process, applications; attitude and
        behaviour;Micro-planning, its principles and kinds;
        concept of physical, financial, spatial, temporal
        planning, developing perspective; situational analysis
        –methods, tools and techniques; context
        analysis-methods, tools and techniques; gendering
        micro planning; developing objectives and goals;
        problem prioritisation and conflict resolution;
        solutions to problems –prioritisation and conflict
        resolution of solutions and group priorities; elements
        in plan implementation; budgeting and sourcing

        Registration Details:
        Fees: For participants from India & South Asia: Indian
        Rupees 15,000. For participants from foreign
        countries: US $350

        Contact Information:
        Development Tracks, Research, Training & Consultancy
        52/82 Chittaranjan Park, (Ground Floor)
        New Delhi –110019, India
        Phone - 91-11-6481824; Tele-Fax- 91-11-6480332
        Basic Course in Participatory Monitoring & Evaluation
        (Sep 3-10 2001)

        Start Date: September 03, 2001

        Location: Development Tracks, Research, Training &
        Consultancy (RTC), India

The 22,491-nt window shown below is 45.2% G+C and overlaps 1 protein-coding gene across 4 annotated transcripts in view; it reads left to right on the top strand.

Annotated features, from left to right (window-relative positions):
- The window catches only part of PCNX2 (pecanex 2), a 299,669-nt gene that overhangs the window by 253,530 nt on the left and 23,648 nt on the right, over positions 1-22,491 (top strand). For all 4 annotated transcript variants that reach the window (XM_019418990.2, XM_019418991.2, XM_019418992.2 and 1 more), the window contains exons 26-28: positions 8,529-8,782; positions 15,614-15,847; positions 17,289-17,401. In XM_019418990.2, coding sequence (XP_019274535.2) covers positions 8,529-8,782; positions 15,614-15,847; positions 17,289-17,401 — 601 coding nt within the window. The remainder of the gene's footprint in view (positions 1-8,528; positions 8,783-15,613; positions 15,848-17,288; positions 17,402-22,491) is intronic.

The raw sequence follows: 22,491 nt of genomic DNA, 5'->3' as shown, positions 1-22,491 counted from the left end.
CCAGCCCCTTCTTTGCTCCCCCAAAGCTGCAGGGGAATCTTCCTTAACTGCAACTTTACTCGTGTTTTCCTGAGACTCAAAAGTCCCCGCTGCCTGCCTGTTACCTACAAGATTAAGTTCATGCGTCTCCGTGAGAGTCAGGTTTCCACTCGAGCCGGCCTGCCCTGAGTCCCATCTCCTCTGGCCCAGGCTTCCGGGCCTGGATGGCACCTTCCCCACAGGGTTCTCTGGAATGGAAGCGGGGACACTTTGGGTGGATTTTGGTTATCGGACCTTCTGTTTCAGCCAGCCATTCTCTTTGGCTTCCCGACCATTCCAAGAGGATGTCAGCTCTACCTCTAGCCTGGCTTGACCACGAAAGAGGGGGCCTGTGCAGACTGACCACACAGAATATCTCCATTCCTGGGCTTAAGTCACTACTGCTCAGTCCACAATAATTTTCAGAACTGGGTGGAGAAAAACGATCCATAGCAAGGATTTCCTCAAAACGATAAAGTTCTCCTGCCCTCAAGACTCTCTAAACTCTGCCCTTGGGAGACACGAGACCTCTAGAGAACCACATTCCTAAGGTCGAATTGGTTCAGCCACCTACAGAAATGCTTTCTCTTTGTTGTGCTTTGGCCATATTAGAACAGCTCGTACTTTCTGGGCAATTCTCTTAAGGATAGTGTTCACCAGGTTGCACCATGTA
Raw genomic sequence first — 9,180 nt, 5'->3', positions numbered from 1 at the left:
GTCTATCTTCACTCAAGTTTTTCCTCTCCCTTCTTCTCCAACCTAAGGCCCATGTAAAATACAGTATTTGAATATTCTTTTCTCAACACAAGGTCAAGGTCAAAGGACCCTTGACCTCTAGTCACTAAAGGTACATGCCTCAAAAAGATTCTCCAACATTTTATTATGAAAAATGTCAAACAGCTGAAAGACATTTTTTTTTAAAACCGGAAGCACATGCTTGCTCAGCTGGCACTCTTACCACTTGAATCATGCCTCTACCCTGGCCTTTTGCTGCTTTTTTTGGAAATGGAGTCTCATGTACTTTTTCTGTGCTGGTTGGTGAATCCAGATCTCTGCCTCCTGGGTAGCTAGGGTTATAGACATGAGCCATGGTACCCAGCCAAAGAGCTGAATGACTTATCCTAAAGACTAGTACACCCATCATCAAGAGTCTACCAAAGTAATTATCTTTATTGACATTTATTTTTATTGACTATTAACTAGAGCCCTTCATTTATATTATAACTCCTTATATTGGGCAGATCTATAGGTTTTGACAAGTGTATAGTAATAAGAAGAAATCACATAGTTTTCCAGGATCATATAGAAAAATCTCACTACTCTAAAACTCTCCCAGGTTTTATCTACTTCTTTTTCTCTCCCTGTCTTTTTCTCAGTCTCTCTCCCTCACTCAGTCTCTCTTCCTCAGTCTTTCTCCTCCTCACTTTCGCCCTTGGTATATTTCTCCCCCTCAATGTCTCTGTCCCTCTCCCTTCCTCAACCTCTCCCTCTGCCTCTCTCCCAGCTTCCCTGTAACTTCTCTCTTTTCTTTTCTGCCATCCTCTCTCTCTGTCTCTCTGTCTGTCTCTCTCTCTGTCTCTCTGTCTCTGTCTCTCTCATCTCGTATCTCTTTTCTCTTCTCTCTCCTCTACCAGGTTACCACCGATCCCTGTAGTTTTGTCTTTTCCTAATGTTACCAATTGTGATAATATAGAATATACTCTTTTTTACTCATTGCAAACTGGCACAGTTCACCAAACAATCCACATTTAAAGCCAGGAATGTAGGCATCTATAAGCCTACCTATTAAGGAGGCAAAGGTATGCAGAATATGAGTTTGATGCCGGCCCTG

Event Details: In this course the participants learn
        to appreciate participatory approach to monitoring and
        evaluation and are able to apply such approach and
        participatory methods to actual field conditions. This
        course is designated for Managers, monitoring
        officials and professionals engaged in evaluation.

        Course Outline: PRA background, principles, methods,
        process,applications; Participatory Monitoring &
        Evaluation (PM&E) and conventional M &E; Why Evaluate
        & what can be achieved? Aspects of Evaluation- levels
        of evaluation,Kinds; Aspects of Monitoring. Kinds of
        monitoring; Kinds of information and PM & E --Policy,
        practice, problem identification/ evaluation/
        resolutionDesigns of EvaluationInventory of
        indicator/CriteriaParticipatory Methods for PM& E
        based onPLA/ PRA/RRA/PRRA, Analysis & stakeholders'
        view/outsiders' view/indicators, Gender aspects/social
        aspects Report writing on Evaluation.

        Registration Details:
        Fees: For participants from India & South Asia: Indian
        Rupees 15,000. For participants from foreign
        countries: US $350

        Contact Information:
        Development Tracks, Research, Training & Consultancy
        52/82 Chittaranjan Park, (Ground Floor)
        New Delhi –110019, India
        Phone - 91-11-6481824; Tele-Fax- 91-11-6480332